World watchers will be well aware that people power uprisings are changing society as we know it. Less well known is the social uprising happening right here in New Zealand. Oily rag mania is sweeping through the burbs from Kaitaia to Stewart Island, as backyards and households are being transformed by people embracing an oily rag way of life!
Stacey from Dunedin has this handy repair tip. “Many service manuals are available free online.
I recently diagnosed and repaired my very geriatric F and P smart drive washing machine by finding the service manual and engaging in a bit of problem solving and DIY. The Service Manual is different to the User Manual that you get given when you buy a machine. The Service Manual is what the manufacturer produces for the repair technicians to use. It can take a bit of puzzling out to work out exactly what it’s all trying to tell you, but well worth it to save a technician call-out fee. And even if you can’t repair it yourself, you’re in a much better position to tell the tech what they need to know and save them some valuable time, too.”
Anne from Auckland has this cleaning tip. “I have found that if you fill a stained mug or cup with water and drop in a generous dollop of bleach and leave it to stand- it cleans the mugs beautifully after about an hour. Rinse it out and wash as normal and there is no bleach taste or smell, just a nice shiny white cup or mug.”
With winter on the way, here’s a tip from GB from Kerikeri on making fire bricks out of recycled material: “I have found that cutting the corners off the bottom of an empty one litre milk carton and packing in wet newspaper makes wonderful compressed fire bricks. As the carton fills I make holes in the sides to allow the water to escape. Compress the wet paper into the carton. These paper bricks last about two hours in a low combustion fire and about an hour in an open fire. An entire weekend Herald will almost fit into one container.”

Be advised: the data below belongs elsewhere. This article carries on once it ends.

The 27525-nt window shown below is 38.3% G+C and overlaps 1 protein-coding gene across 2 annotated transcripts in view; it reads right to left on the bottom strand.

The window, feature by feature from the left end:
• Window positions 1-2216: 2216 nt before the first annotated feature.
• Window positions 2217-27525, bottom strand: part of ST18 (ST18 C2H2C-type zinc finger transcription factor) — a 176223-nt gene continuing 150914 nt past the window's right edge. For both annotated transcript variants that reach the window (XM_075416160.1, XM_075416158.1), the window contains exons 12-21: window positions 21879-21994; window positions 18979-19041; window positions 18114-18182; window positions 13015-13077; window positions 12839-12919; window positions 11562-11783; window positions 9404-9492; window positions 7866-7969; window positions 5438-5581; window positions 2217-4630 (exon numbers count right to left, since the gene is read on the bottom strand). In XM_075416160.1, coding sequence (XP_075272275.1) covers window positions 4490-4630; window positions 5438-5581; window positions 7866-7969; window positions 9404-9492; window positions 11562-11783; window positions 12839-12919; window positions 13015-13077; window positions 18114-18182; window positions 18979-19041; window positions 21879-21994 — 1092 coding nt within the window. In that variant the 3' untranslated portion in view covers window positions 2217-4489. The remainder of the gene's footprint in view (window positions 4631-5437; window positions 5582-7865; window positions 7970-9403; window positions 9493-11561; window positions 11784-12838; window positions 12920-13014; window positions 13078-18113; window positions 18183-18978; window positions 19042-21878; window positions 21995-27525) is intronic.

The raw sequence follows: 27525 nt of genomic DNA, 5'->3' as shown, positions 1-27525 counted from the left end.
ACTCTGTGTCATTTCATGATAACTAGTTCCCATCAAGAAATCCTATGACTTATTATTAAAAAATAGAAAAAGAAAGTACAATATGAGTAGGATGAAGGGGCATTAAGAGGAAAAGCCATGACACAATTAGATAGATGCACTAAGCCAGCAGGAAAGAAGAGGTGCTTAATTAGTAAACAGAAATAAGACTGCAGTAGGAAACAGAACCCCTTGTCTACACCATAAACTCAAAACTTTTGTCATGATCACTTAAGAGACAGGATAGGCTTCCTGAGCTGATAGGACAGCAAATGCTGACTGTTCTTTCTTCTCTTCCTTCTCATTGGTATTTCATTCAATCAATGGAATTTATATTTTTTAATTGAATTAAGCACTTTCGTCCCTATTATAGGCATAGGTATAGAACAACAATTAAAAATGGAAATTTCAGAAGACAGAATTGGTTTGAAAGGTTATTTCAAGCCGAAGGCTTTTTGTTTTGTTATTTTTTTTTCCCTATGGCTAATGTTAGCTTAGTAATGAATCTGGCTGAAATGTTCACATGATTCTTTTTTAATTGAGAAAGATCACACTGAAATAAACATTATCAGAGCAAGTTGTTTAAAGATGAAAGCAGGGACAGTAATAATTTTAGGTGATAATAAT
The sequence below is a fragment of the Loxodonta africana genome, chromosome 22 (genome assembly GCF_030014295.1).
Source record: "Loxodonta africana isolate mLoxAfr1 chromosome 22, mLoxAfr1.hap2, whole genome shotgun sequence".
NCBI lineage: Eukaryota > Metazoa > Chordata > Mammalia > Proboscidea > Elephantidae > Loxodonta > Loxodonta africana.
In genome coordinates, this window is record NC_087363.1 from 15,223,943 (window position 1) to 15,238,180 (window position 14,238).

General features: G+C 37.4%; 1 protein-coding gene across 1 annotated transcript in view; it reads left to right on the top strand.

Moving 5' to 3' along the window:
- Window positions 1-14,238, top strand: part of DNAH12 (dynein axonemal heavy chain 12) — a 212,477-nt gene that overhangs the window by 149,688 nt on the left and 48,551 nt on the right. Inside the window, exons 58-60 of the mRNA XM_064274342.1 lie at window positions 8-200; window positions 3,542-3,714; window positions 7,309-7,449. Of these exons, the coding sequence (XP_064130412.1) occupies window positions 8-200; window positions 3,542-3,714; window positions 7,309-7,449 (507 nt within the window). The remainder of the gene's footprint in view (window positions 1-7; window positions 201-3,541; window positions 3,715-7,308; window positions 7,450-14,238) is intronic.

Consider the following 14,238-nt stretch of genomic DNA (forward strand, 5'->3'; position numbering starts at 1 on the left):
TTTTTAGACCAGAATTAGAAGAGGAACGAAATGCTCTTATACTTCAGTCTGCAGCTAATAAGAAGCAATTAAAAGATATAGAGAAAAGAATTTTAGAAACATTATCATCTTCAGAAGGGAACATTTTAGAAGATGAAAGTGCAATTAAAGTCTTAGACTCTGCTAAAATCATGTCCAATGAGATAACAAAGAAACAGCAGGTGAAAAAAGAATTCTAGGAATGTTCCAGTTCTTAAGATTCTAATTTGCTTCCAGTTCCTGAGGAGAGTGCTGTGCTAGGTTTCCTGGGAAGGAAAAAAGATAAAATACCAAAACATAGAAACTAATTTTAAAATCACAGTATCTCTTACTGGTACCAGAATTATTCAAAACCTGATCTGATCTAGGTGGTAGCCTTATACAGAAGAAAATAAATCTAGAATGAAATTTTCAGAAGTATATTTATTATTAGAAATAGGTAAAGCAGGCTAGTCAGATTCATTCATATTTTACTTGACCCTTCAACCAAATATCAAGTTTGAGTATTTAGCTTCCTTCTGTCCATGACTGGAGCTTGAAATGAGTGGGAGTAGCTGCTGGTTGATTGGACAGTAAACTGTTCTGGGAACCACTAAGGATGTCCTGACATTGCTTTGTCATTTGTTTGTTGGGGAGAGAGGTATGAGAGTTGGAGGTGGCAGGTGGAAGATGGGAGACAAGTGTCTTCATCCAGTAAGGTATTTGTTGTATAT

Carol from New Plymouth writes, “If you need to keep food cold when travelling by car, here’s a tried and true tip. Save the plastic bladders from empty wine casks and fill them with enough water so that they lie flat like a brick and freeze them a few days before travelling. Then pack frozen bladders on top of your food in the chilly bin and your food stays cold between destinations.”
Oily raggers have even come up with millions of ways to use egg shells. An egg shell accounts for about 10% of the weight of an egg and is about 95% calcium carbonate. It has many commercial uses, including in paper-making – to improve brightness, opacity and strength in paper (those oily raggers making their own paper may want to try adding crushed shell to their paper making recipe).
Here are some of the more common (or interesting) uses.
Use near whole egg shells to plant seedlings; crack a few holes in the bottom for drainage. Place them in an old egg carton. When the seedlings are large enough to plant out crack the shells and plant. This can add a bit of fun to a children’s garden.
Surround plants with crushed egg shells to deter slugs and snails. It acts like a barrier because these garden pests do not like crossing over sharp objects.
For those with chickens, add crushed shell to their food. The calcium in their diet helps build strong shells and give them grit to help them digest their food. The trick here is to crush the shells up in tiny pieces. Place them in a plastic bag and run-over it with a rolling pin or something similar (like the family car!).
Use as a health supplement for you and your pets. Shells are full of calcium. Crush dried egg shells into a powder and sprinkle over your food. Half an egg shell would provide the recommended daily intake for most people. Add it to dog and cat food too… they need calcium for strong bones and healthy white teeth!
Make egg candles. Remove the top from an empty shell, add a central wick then melt candle scraps into the egg. Place in an egg cup and light.